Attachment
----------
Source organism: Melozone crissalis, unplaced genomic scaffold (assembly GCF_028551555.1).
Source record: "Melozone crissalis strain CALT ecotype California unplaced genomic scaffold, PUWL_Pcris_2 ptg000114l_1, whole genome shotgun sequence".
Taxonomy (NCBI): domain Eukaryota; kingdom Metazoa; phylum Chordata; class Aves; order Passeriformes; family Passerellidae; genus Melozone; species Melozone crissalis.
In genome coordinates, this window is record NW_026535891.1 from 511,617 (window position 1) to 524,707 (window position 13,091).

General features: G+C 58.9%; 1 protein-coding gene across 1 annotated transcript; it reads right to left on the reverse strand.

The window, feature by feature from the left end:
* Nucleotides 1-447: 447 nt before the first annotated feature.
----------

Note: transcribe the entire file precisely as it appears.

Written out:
Source organism: Melozone crissalis, unplaced genomic scaffold (assembly GCF_028551555.1).
Source record: "Melozone crissalis strain CALT ecotype California unplaced genomic scaffold, PUWL_Pcris_2 ptg000114l_1, whole genome shotgun sequence".
Taxonomy (NCBI): domain Eukaryota; kingdom Metazoa; phylum Chordata; class Aves; order Passeriformes; family Passerellidae; genus Melozone; species Melozone crissalis.
In genome coordinates, this window is record NW_026535891.1 from 511,617 (window position 1) to 524,707 (window position 13,091).

General features: G+C 58.9%; 1 protein-coding gene across 1 annotated transcript; it reads right to left on the reverse strand.

The window, feature by feature from the left end:
* Nucleotides 1-447: 447 nt before the first annotated feature.